MONEY ON THE SCALES
Is it possible to make money from reptiles?
A New Market?
There is no doubt that there has been an explosion in the career of herpetoculture in the past few years. What was once very much a minority and sometimes ill-thought-out hobby or study has now become quite noticeable, with more and more people (especially the young) keeping snakes, lizards or other herps (reptiles and amphibians) and more shops and other outlets stocking them. There are also established companies selling products for the herp market, notably UV lights, vivaria, heat mats and thermostats and other accessories. More recently, more people seem to be selling livestock as small companies or individuals, as the classified columns in any herpetological magazine will testify.
This article addresses two groups who may be tempted to go for gold but who could be in danger of getting egg on their faces: the private breeder and seller, and the pet shop. This is not to discourage either from breeding reptiles (or importing, although breeding is preferable) or selling them, but simply to point out a few pitfalls.
Pet shops are still a primary outlet for most reptile purchases despite competition from specialists and private breeders. To a certain degree this is natural as they can perform economies of scale: they already have the premises, access to holding facilities at retail prices, and similarly the ability to bulk buy the food needed for these animals at bulk prices. Likewise they presumably have links with importers or primary wholesalers of stock. Nevertheless if you are a pet shop owner who has not had much to do with reptiles up to now, I urge you to consider the following:
- Knowledge. It should go without saying that, ethics aside, it is bad business sense to try to sell a product (if one can use that word about an animal) about which one knows very little, either about the individual species or the class of animals as a whole. If so far you have been accustomed to selling mainstream pets such as cats, hamsters and budgerigars, then you have a learning curve before you should start to sell snakes or lizards, or even the old family favourite, the tortoise. While reptiles have a good deal in common with mammal pets in that they are all vertebrates (as are fish, birds and amphibians!), they also have some important differences. It may be good news for the customer that the snake only eats once a week, for example, but are you aware that most lizards require ultra-violet light (and not just the fluorescent strip lights sold for fish tanks)? If you sell geckos, do you know where they come from, what their ideal environment in captivity is, and whether they can climb walls? A customer will not be amused if he buys a Tokay Gecko for his young daughter only to find it bites her hard every time she tries to stroke it. Likewise, reptilian young grow proportionately much larger to their original size than do mammalian young. A cute young iguana or boa may grow to ultimately become a burden on a customer, or if it is not sold, on you. Also, without knowledge of the species involved, you may find yourself talked into taking a group of reptiles that actually turn out to make very poor captives and thus never sell. This brings us to:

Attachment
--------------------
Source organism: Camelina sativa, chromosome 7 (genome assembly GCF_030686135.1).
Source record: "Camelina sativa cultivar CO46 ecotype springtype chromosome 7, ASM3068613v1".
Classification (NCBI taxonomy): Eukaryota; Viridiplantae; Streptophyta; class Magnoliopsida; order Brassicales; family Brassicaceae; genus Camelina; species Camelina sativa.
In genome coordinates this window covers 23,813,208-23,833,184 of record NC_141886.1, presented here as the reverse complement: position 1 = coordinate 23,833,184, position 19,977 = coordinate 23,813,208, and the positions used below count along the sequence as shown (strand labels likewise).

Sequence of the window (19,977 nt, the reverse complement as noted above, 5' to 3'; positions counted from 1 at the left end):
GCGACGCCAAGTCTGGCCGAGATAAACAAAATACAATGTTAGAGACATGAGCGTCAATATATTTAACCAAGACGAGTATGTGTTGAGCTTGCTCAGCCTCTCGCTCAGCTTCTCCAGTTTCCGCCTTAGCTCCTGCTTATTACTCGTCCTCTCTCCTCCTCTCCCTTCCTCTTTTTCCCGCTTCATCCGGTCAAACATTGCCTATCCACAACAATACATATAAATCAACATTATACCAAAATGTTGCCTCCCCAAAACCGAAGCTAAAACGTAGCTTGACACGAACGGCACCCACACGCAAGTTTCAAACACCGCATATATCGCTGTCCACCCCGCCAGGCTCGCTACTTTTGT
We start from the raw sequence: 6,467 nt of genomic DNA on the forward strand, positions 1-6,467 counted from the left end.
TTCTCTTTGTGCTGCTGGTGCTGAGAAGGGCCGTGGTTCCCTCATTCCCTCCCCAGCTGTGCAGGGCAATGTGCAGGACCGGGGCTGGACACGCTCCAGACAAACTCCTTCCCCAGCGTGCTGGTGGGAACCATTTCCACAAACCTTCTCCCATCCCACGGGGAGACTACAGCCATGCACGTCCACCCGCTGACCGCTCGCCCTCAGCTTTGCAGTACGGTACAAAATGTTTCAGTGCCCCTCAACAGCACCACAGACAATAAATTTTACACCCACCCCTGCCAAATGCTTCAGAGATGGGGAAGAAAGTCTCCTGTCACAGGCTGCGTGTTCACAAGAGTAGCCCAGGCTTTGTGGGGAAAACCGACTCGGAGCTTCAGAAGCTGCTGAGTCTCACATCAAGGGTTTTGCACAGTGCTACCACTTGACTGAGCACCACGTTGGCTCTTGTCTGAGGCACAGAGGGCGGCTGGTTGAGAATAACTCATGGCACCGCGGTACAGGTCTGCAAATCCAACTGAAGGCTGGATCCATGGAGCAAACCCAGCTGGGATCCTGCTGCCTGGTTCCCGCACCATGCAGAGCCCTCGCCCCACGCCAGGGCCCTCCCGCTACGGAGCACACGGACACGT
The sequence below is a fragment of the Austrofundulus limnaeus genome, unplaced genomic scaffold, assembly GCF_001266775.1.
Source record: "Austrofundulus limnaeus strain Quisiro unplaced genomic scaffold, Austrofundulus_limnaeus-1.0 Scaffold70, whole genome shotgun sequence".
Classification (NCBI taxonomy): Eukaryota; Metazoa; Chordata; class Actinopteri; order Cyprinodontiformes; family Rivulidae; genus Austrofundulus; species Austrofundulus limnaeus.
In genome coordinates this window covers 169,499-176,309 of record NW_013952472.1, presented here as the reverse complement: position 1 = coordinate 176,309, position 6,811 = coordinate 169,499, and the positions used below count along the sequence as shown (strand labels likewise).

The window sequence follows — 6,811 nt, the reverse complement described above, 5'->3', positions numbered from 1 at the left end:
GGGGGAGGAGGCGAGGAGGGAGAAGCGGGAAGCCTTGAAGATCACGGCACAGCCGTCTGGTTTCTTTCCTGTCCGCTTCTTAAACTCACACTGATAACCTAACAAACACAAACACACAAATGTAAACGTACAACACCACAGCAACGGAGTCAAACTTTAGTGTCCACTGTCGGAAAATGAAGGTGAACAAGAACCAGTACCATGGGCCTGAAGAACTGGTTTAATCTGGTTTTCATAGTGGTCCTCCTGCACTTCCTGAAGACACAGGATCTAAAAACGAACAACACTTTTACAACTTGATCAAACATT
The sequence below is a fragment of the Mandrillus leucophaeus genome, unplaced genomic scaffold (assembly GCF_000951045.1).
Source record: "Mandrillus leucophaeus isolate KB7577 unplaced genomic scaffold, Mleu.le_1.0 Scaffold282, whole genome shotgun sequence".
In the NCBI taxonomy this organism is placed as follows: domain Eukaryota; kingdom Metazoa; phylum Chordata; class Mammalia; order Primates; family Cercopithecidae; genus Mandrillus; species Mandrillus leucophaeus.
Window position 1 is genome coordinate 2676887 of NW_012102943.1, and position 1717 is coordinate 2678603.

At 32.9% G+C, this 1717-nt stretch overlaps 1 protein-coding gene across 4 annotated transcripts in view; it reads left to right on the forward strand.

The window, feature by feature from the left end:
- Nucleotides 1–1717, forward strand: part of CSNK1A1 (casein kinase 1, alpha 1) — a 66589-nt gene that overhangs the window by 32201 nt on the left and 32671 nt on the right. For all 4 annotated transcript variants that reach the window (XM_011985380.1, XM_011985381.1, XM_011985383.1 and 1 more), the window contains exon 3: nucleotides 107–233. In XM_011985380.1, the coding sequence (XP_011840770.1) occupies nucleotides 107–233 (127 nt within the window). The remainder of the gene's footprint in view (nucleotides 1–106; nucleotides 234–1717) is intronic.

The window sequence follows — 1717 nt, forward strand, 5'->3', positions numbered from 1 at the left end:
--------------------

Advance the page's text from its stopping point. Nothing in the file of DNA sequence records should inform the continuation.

- Shifting the stock. Unlike rodent pets, which have a lifespan numbered at a few years at most, most reptiles live long lives. This means that a young leopard gecko or bearded dragon bought for a young person will live into the child's adulthood or even middle age. So, firstly, there is the much-diminished "replacement factor" - a family may purchase several rodents or two or three rabbits during their children's lives, or possibly their own if they are enthusiasts themselves, but unless they are not keeping the reptiles competently (in which case they shouldn't be keeping them at all!) they are unlikely to buy "replacements" for their lizards or snakes. Secondly, there is the "upkeep" factor for a keeper. It is still considerably cheaper for a keeper, especially a young keeper, to buy and maintain a rat, a gerbil or a rabbit (even with the cost of the cage) than even a common reptile such as the leopard gecko, bearded dragon or corn snake. The initial outlay even for such an "easy" reptile such as the Corn Snake is greater because of the cost of the tank and any heating: lizards normally need UV lights in addition. While snakes can also do with a couple of mice once a week, lizards need the insect food or in some cases the greens or feeder goldfish. These two considerations, plus the fact that in the UK anyway space in most people's houses is limited, means that even if you sell two or three reptiles to an enthusiast, you are not likely to sell many more. I consider myself an enthusiastic keeper, but with the demands of time and space and the fact that I now nearly have what I regard as a complete collection means I now rarely buy new species: perhaps once a year.
- Beware of the specialists. While reptiles are now more popular than ever, they are still really a niche market. You may find yourself talking to reptile enthusiasts who say how much they'd like to keep and breed chameleons, iguanids from Madagascar or Asian box turtles, etc. In the enthusiasm of the moment it is easy to forget that these people are a very small minority and that you often don't see them for months, if at all - and then it may be at a herp exhibition or fair rather than in your own shop premises. The fact is that specialised reptiles, including all of the examples just mentioned, rarely sell unless you are a known reptile specialist and/or you have a heavy presence in the specialist magazines and on the Internet. I have seen at least two shops where theoretically interesting reptiles were purchased but in fact sat in their tanks for months because they had no appeal (for perfectly valid reasons) to the average buyer. It's no good claiming to be a reptile specialist, incidentally, if you keep a few geckos and Corn Snakes at the back of the shop next to the cages of rodents and heavily advertise kittens for sale at the same time: most herpetological enthusiasts won't swallow it and are more likely to shun you.